Mr. Chang suggested that in the future the government should organize events ranging in size from small affairs to very large festivals. On the other hand, he believes that promoting Southeast Asian literature in translation would be a more practical way to enhance Taiwanese people's understanding of Southeast Asian culture. At present, it may be unreasonable to expect employers of Southeast Asian migrants to show solidarity with their employees, but reading good novels from Southeast Asian countries could gradually change the way they think and make them more empathetic. The Ministry of Culture could fund an online survey of immigrants from Southeast Asia to find the best novels from Southeast Asia to be translated into Chinese.
Dr. Chapakdee believes that culture comes from people. To experience other cultures, people have to take part in cultural activities. People are the key to demonstrating and facilitating cultural exchanges.
Ms. Cassidy said that the roundtable meeting gave committee members the opportunity to get to know each other, understand each other's work, and learn from each other. As diversity has become a very important aspect of modern capitalism, in the future meetings like this should be held more often so that people can share their cultural knowledge and promote diversity.
There are very few full-time artists in Brunei. Overseas travel has to be approved by the government, so the challenge for Bruneian artists is how to plan meaningful exchanges, get financial support, carry them out, and produce results. Currently, Bruneian artists tend to use online exchanges. For the time being, Ms. Ahmad believes that the Internet is the best way for other countries to find out about Brunei. She hopes that there will be opportunities for artists in different fields to have cross-border exchanges in the future.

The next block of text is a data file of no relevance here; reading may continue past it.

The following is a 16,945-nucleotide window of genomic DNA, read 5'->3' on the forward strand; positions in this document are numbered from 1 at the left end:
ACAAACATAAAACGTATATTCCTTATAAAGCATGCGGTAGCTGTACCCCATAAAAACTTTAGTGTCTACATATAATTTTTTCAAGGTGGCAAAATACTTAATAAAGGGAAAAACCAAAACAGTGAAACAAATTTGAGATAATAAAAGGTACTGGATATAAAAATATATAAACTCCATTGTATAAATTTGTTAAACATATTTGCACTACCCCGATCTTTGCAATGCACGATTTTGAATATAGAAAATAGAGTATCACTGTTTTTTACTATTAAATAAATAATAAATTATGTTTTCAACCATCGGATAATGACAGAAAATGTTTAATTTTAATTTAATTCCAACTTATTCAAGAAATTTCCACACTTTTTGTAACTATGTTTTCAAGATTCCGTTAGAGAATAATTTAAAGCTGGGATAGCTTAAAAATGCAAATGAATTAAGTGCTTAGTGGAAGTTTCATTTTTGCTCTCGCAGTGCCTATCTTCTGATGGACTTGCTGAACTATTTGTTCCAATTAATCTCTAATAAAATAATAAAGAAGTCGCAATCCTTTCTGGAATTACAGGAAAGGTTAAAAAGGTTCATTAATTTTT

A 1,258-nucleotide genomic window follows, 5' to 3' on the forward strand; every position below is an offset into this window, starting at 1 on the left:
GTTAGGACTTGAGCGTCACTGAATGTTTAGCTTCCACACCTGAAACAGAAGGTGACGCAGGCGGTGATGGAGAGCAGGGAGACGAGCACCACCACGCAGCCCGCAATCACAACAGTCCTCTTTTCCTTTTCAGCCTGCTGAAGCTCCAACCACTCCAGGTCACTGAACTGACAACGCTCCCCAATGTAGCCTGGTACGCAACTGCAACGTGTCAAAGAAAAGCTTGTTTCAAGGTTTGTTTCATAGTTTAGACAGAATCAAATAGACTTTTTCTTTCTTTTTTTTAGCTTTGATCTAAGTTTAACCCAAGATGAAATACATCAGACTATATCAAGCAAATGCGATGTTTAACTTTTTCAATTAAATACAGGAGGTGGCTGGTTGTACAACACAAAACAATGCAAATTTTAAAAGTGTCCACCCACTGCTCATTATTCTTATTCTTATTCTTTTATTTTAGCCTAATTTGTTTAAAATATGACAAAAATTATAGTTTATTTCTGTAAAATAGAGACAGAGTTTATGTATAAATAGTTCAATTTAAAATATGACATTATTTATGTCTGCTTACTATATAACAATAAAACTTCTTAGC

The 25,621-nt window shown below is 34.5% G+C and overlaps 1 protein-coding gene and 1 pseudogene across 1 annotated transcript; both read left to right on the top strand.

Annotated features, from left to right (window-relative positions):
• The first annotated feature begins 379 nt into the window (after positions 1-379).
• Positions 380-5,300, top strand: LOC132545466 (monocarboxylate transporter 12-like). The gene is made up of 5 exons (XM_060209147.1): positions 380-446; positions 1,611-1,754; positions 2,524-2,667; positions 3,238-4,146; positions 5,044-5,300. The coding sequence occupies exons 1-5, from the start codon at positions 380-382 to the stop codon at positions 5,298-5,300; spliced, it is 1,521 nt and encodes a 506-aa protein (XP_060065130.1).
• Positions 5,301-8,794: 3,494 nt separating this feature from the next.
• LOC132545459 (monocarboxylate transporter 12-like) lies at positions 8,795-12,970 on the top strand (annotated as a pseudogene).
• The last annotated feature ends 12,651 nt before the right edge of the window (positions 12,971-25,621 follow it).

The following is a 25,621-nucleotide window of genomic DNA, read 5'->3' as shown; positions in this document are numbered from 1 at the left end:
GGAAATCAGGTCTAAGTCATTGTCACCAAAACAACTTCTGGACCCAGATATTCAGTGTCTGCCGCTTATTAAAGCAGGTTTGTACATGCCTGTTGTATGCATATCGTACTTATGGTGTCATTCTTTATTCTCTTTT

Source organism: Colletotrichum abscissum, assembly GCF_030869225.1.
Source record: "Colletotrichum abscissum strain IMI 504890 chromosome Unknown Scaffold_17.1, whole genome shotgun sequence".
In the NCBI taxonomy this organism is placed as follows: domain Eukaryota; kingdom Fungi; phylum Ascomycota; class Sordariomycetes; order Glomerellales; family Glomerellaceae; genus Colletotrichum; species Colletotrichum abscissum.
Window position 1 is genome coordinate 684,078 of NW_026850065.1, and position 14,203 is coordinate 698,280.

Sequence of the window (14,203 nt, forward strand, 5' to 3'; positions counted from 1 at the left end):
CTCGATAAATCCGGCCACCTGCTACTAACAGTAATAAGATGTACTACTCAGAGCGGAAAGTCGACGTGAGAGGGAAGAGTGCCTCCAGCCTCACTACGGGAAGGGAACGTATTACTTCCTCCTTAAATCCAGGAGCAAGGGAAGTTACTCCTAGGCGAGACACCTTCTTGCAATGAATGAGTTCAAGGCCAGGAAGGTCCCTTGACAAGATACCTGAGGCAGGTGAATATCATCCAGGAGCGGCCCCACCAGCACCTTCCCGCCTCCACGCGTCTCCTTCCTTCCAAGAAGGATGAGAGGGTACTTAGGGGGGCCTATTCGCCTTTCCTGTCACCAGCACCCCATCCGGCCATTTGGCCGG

鍾喬 Chiao CHUNG
Mr. Chung puts great emphasis on collaboration and values. People-to-people exchanges and collaborations are crucial in that culture comes from people. He proposes the following questions: how do we define "human”? how does an individual in a community act as the subject of art and culture? how can artists help individuals demonstrate their culture? how do artists themselves explore the meaning of being "human”?
鍾適芳 Shefong CHUNG
Shefong Chung said that through CREATIVE SEA, they hope to advise the new administration on cultural policies, so that they are more flexible.
One of the keys to creating more art and cultural exchanges between Taiwan and Southeast Asia is to promote individual travel. Taiwan should learn from the United States, Europe, and Northeast Asia, where artists can now travel freely. Taiwan should also enable artists from Taiwan and Southeast Asian countries to travel freely among Taiwan and Southeast Asian countries.
高森信男 Nobuo TAKAMORI
Mr. Takamori pointed out that collaboration models at the government level, NGO level, and community level are different, so it is imperative to develop suitable models for collaboration and exchange at each particular level. In addition to art and cultural exchanges, the government should also focus on research and provide grants to researchers who are interested in issues relating to Southeast Asia.
Dr. Peycam welcomes further exchanges on the platform provided by the upcoming International Convention for Asia Scholars (ICAS). The convention serves as a neutral platform that encourages speeches, performances, forums, and other forms of art and cultural exchanges.